On Trump’s Tweets . . .

If his tweets seem oddly and unintentionally comical, remember they’re not for you. Understand them the way you understand pronouncements from North Korea—that is, intended for a constituency that lives in a bubble—only receiving information from its leader and lacking access to reliable media.

The sad thing being that for Trump voters, the bubble is willfully self-imposed.

Trump Nominees: Coached to Feign Autonomy?

Supreme Court nominee Judge Neil Gorsuch (right) arrives with former Sen. Kelly Ayotte, R-N.H., for a meeting with Sen. Richard Blumenthal, D-Conn., Wednesday.; Credit: Alex Wong/Getty Images Ted Robbins

NPR Supreme Court nominee Judge Neil Gorsuch told a U.S. senator today that he found President Trump’s recent attacks on judges to be “demoralizing” and “disheartening.” Gorsuch made the comments during a private meeting and was quoted later by Democratic Sen.

Source: Gorsuch calls Trump tweets about judges ‘demoralizing’ and ‘disheartening’

Senator Schumer indicated last night on The Rachel Maddow Show that these comments were solicited from the SCOTUS nominee by the Democrats. As such, to say the President’s behavior is “disheartening” amounts to more of a coaxed admittance of wrongdoing than a disappointed rebuke of the President’s egregious and threatening attitude towards our judiciary.

The people of the United States can take no solace from Gorsuch’s comments that he will be anything but a shill for Trump—as are all of Trump’s other nominees.

It really speaks to the dire state of things that the former Exxon CEO in the cabinet is among the least problematic of the nominees.

FYI to Wall Street: Support This President at Your Business’s Peril


In light of this:

Uber CEO Travis Kalanick is a member of President Donald Trump’s economic advisory team, called the Strategic and Policy Forum.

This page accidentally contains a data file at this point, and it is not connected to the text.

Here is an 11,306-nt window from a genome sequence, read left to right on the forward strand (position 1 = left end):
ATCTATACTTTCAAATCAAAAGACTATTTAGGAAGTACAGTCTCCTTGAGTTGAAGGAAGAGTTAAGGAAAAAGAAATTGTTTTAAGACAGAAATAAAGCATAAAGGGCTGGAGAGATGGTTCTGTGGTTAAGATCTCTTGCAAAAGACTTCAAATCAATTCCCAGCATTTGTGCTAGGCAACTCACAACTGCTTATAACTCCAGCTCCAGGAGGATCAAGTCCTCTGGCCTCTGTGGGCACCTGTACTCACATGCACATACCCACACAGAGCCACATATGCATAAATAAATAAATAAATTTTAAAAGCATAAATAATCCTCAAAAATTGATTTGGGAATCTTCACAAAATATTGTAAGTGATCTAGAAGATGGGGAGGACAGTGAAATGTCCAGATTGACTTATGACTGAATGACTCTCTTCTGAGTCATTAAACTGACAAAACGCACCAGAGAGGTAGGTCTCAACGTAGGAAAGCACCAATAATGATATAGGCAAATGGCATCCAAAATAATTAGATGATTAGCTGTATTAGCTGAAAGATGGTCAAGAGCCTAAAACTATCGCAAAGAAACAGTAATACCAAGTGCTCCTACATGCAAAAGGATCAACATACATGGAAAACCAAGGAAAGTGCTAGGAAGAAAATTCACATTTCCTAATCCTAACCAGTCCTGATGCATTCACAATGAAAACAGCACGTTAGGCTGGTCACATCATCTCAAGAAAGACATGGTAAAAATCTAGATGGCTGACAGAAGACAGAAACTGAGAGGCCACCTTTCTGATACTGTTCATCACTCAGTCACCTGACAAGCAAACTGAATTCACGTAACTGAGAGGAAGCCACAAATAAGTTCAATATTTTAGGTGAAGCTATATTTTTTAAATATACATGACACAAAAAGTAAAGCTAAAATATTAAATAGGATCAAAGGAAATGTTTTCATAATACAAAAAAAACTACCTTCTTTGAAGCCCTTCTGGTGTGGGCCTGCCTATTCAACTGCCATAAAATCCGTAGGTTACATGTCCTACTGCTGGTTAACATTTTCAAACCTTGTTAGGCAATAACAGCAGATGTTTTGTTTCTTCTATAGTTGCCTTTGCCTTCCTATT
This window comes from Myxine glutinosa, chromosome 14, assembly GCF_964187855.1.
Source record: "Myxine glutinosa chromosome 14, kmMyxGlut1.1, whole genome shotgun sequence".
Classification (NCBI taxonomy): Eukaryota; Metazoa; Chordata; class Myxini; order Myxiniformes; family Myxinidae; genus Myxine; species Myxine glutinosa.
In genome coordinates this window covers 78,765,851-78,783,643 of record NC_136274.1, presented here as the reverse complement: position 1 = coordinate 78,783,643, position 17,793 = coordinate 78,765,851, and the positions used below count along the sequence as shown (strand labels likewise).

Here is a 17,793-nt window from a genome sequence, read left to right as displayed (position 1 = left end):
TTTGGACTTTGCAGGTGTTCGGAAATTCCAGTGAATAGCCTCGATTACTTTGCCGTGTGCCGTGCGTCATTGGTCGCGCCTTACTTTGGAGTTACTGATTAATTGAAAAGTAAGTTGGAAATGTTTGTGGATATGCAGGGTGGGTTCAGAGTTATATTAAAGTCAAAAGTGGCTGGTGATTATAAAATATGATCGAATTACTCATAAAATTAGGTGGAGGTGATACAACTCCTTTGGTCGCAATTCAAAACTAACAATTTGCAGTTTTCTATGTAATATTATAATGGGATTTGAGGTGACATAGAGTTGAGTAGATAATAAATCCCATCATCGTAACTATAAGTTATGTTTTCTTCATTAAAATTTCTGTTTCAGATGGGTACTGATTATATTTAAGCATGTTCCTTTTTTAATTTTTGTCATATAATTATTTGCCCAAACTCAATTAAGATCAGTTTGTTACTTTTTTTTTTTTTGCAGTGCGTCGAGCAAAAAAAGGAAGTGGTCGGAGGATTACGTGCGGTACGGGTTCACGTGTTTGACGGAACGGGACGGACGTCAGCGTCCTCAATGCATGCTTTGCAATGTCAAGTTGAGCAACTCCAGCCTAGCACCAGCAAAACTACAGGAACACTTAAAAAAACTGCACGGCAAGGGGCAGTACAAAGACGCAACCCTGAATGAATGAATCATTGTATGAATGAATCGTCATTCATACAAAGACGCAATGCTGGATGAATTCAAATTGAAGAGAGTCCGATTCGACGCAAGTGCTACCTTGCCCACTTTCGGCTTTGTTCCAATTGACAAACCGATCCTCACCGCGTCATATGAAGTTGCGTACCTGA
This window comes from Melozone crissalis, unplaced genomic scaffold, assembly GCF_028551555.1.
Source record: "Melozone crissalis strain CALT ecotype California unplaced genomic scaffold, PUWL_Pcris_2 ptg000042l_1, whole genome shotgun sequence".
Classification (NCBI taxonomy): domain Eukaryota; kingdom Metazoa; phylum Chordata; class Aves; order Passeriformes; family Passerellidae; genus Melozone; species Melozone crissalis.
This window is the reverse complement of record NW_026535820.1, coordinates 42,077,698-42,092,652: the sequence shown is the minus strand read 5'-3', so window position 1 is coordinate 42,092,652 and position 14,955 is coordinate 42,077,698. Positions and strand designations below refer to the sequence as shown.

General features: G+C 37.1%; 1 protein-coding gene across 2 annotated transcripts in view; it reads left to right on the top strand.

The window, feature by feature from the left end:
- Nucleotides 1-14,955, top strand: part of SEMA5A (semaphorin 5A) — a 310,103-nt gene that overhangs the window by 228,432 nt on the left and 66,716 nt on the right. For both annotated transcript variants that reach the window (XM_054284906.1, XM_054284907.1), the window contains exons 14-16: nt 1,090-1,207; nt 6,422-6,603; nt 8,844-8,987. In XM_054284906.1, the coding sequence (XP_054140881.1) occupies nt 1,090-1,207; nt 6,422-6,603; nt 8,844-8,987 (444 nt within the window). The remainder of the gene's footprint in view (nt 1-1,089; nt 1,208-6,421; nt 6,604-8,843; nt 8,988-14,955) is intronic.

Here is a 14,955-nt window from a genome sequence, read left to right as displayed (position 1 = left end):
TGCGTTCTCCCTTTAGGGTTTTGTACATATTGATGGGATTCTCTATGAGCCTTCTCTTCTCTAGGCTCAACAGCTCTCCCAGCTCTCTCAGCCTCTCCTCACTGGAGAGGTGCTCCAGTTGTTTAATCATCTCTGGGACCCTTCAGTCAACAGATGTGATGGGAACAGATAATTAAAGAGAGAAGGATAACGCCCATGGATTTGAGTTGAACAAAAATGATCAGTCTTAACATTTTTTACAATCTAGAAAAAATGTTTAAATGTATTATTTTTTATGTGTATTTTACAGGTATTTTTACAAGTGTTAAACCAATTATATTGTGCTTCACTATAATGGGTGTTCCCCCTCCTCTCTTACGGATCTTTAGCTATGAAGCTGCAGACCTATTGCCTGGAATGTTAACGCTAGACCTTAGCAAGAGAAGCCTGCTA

via “Protesters blocked Uber headquarters because of its ties to Trump

I’ve deleted my Uber account, and I recommend that anyone who cares about civil liberties or the rule of law do the same.

And as if Kalanick’s proximity to the Trump administration weren’t reason enough, yesterday when this happened:

Trump issued a sweeping immigration order on Friday, banning travel from seven Muslim-majority countries. By Saturday afternoon, protests had sprung up at airports around the country, where more than 100 visa holders were in limbo after the executive order.
In solidarity, the New York City Taxi Worker’s Alliance called for a complete stop to pickups from 6 p.m. to 7 p.m. at JFK airport, where two Iraqis were being detained.

via “Why #DeleteUber is trending”

Uber tried to undermine the protest by doing this:

So, from now on, I’ll be using Lyft:

Hours after the controversy popped, fierce rival Lyft announced that it would donate $1 million to the American Civil Liberties Union, which is battling Trump’s ban on travelers from certain primarily Muslim countries.

Lyft’s co-founders aggressively assailed the Trump policy, while Uber’s CEO was mildly critical.

“Banning people of a particular faith or creed, race or identity, sexuality or ethnicity, from entering the U.S. is antithetical to both Lyft’s and our nation’s core values,” Lyft co-founders John Zimmer and Logan Green said in a blog post. “We stand firmly against these actions, and will not be silent on issues that threaten the values of our community.”

via “Lyft gives ACLU $1M to fight Trump travel ban as #DeleteUber trend erupts”

A Question for George R.R. Martin

I want to ask George R.R. Martin something. When he started writing the series A Song of Ice and Fire, and he was looking for inspiration for a certain boy king, did he have an orange, reality-TV personality in mind?

The similarity between the two psychological profiles is uncanny.